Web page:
Fortify Software has launched a free service that will scan open-source Java software for bugs in the code.

The Java Open Review project (JOR) lets open-source projects run audits of their source code using Fortify's source code analysis software and the University of Maryland's FindBugs tool.

With developers focusing on more secure software development practices, the Java community needs more advanced bug-finding tools like JOR, said Barmak Meftah, vice president of product and services, with Fortify. "Everybody understands that the cheapest and easiest point to find and fix security bugs is at the time of implementation," he said.

Open-source developers will now get the benefit of Fortify's Source Code Analysis software, which is already used by commercial vendors such as Oracle and Adobe. But the free JOR analysis is not as detailed as one done by Fortify's commercial product.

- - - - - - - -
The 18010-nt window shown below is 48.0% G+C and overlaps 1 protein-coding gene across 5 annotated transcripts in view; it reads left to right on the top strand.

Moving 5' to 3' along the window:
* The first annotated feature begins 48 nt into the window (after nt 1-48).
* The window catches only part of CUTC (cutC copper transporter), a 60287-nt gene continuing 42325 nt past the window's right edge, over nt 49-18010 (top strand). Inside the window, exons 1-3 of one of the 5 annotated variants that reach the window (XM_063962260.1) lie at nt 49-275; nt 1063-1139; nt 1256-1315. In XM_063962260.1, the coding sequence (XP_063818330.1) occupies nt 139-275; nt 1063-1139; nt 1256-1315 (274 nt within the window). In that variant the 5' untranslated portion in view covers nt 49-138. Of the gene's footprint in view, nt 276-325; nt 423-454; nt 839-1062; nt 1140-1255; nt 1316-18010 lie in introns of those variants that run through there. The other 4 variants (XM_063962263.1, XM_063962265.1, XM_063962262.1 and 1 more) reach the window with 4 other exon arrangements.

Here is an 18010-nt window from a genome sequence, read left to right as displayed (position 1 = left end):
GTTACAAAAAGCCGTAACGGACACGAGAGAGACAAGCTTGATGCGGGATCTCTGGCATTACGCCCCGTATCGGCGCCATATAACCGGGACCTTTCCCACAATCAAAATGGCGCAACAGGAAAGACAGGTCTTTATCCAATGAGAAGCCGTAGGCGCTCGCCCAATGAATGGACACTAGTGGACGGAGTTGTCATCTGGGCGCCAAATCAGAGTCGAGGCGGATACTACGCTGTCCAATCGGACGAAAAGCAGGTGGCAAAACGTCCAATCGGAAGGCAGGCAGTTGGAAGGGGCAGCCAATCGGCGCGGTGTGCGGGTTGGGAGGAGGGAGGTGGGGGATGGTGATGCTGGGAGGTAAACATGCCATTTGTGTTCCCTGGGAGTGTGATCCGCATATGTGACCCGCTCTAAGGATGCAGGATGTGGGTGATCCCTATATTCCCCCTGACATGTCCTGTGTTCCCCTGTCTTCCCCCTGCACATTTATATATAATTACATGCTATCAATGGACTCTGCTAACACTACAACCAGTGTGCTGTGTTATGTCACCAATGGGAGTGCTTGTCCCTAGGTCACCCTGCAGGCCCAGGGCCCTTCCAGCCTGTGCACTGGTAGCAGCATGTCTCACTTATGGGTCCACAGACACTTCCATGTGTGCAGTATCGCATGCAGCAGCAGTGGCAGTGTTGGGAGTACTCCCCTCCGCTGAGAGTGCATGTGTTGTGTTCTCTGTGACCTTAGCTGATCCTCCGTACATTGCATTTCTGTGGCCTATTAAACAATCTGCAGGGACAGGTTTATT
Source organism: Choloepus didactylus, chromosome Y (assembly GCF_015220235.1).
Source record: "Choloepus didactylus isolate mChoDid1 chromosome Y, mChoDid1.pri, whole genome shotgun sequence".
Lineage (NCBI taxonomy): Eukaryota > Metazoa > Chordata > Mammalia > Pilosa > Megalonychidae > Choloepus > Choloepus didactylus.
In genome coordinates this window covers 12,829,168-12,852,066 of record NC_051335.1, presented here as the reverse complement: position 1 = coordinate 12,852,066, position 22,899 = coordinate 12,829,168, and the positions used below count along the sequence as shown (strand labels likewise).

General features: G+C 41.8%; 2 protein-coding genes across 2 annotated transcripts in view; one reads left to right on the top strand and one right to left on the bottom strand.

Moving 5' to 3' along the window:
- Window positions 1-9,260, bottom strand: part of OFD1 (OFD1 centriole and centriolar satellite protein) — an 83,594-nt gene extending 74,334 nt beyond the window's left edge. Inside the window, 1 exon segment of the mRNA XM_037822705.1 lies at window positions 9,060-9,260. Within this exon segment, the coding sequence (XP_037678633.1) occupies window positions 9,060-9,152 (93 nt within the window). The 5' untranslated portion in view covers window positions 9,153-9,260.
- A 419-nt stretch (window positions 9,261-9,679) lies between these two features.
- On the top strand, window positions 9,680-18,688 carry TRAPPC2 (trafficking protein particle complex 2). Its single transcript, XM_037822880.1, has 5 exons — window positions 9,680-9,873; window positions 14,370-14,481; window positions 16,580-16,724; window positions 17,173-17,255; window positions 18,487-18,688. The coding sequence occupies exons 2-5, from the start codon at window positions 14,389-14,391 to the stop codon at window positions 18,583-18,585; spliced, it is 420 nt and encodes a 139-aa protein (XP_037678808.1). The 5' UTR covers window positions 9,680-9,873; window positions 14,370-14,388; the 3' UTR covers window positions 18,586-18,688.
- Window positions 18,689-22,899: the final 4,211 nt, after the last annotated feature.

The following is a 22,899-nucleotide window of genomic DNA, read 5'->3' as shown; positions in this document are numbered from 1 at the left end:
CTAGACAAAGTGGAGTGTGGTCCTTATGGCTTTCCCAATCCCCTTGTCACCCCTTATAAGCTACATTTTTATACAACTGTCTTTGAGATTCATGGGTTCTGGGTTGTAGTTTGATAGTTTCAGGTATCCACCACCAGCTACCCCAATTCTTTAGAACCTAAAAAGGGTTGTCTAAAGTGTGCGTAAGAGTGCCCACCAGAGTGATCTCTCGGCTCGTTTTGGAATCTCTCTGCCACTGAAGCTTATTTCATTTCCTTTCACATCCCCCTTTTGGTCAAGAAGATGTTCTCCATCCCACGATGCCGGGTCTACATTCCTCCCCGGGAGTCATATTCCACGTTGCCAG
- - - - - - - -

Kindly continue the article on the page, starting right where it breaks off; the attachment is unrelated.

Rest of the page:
Fortify Source Code Analysis can find more than 120 categories of software security problems, Meftah said. The JOR analysis will detail about 40 categories, covering "the most egregious types of security vulnerabilities and the types that developers tend to understand most readily," he said.

The details of the free source code analysis will be made available only to project contributors so that JOR cannot be used as a hacking tool, Meftah added.

JOR has been working with a handful of open-source projects over the past six weeks and has discovered hundreds of bugs in applications like Tomcat, Zimbra and Java Pet Store. On Monday, the service will be opened up to any Java open-source projects that want to use it, Meftah said.

Sun already uses FindBugs for its GlassFish open-source application server software, said Geoff Halliwell, a manager of application server quality engineering with Sun. Though Sun has no immediate plans to audit its application server code with JOR, Halliwell said he would "certainly look at it". "In my business, we're always looking to improve," he added.